There has been extreme agitation and frenzy over the failure of the President to send Hon. Justice Onnoghen’s name for confirmation, literally within seconds of receiving the NJC’s recommendation. These agitations have exhibited either ignorance, bad faith, or down-right primordial motives.
Turn by Turn Syndrome
The crossroads at which we find ourselves today is entirely of the making of the NJC and the legal profession as a whole. Since the appointment of the Attorney-General, the Hon. Justice Taslim Elias in 1973, and the appointment of the Hon. Justice Augustine Nnamani, also Attorney-General a few years later, straight to the Supreme Court from outside the judiciary, all that has been happening in this country is in-breeding within the judiciary, whereby a person is appointed Judge of the High Court and after marking time as a good boy or girl, he is appointed to the Court of Appeal and after marking further time as a good boy or girl at the Court of Appeal, he is elevated to the Supreme Court. So, it has been a turn by turn syndrome.
Today, once you arrive at the Supreme Court, if there is no younger man amongst those already appointed before you, you can calculate to the exact second when you are going to be the CJN.
So, the system is devoid of the merit, achievement and quality of the character of the appointees. It’s all automation as you ride on the judicial escalator from High Court Judge to the Supreme Court and then the position of the CJN.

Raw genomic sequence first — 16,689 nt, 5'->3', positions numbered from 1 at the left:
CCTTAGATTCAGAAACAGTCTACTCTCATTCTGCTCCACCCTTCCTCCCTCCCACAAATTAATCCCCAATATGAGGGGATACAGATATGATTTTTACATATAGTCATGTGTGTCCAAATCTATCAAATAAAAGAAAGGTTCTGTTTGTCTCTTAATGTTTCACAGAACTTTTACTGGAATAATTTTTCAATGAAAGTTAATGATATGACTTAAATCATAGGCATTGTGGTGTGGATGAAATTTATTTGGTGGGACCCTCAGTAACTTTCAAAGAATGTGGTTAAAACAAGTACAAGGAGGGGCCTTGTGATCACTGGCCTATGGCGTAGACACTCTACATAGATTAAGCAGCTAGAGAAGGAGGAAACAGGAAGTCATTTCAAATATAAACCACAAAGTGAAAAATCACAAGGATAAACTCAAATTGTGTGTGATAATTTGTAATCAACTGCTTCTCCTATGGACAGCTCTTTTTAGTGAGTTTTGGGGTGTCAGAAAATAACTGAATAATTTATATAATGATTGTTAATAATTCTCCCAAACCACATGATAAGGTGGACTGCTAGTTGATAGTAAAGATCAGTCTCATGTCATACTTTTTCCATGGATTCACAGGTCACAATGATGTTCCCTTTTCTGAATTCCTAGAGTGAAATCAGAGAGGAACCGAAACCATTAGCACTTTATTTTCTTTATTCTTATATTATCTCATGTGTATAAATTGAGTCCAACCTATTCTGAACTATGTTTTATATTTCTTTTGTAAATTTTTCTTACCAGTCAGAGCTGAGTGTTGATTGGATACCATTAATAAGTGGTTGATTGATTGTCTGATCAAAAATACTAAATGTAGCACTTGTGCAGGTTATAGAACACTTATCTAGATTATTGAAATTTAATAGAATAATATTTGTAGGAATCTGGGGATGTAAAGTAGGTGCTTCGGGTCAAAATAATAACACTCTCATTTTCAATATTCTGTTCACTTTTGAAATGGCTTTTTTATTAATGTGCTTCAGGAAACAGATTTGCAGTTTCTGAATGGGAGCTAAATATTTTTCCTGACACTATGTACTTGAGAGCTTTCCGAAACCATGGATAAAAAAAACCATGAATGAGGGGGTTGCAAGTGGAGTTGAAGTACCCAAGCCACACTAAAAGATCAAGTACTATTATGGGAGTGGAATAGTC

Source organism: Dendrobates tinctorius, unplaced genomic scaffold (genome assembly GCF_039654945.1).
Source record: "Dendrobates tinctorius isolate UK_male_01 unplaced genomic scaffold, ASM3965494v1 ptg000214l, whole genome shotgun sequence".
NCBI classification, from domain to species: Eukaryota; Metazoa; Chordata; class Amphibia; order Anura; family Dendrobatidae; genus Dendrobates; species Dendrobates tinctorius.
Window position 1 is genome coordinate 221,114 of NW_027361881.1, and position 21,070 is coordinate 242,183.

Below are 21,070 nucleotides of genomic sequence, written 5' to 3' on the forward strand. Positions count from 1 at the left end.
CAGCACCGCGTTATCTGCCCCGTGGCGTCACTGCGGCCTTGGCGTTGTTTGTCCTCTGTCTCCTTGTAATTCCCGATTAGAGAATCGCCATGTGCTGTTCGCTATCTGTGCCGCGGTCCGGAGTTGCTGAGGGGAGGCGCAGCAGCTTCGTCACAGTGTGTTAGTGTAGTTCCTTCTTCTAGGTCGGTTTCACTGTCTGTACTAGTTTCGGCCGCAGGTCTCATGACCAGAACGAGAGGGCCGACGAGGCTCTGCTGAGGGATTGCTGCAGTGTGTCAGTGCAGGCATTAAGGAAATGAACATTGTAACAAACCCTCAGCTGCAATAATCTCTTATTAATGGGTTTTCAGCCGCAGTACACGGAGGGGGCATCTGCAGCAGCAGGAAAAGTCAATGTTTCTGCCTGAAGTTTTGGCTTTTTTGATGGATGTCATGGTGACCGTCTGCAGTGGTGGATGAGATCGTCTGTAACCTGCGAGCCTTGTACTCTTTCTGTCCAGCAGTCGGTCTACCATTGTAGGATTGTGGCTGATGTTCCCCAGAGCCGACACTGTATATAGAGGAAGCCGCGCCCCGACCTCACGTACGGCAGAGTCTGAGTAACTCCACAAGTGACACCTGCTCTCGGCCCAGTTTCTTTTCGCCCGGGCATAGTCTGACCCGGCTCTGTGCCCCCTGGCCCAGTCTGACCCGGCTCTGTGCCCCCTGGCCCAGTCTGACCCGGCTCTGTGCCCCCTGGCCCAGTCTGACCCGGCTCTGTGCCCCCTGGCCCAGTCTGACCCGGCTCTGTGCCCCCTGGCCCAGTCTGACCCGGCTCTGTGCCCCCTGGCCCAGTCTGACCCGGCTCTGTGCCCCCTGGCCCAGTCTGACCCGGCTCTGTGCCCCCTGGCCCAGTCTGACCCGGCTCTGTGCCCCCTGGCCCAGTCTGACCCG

Judicial Corruption Up to the Supreme Court
Another major calamity that has hit the judicial system is the dawn of corruption right up to the Supreme Court. Only a person, who has no love for this country will forget how the Supreme Court was almost abased by the stink of corruption after the 2007 elections that brought the late Yar’Adua to power.
To give an example, the ballot papers that were used by the INEC (Independent National Electoral Commission) were not bound in booklets, nor were they numbered serially, but they were nevertheless used for the presidential election. Unfortunately, four out of the seven Justices upheld that election, in effect, sanctioning an election in which it was impossible to distinguish between valid and invalid ballot papers and to follow any paper trail of ballot papers to their original destinations.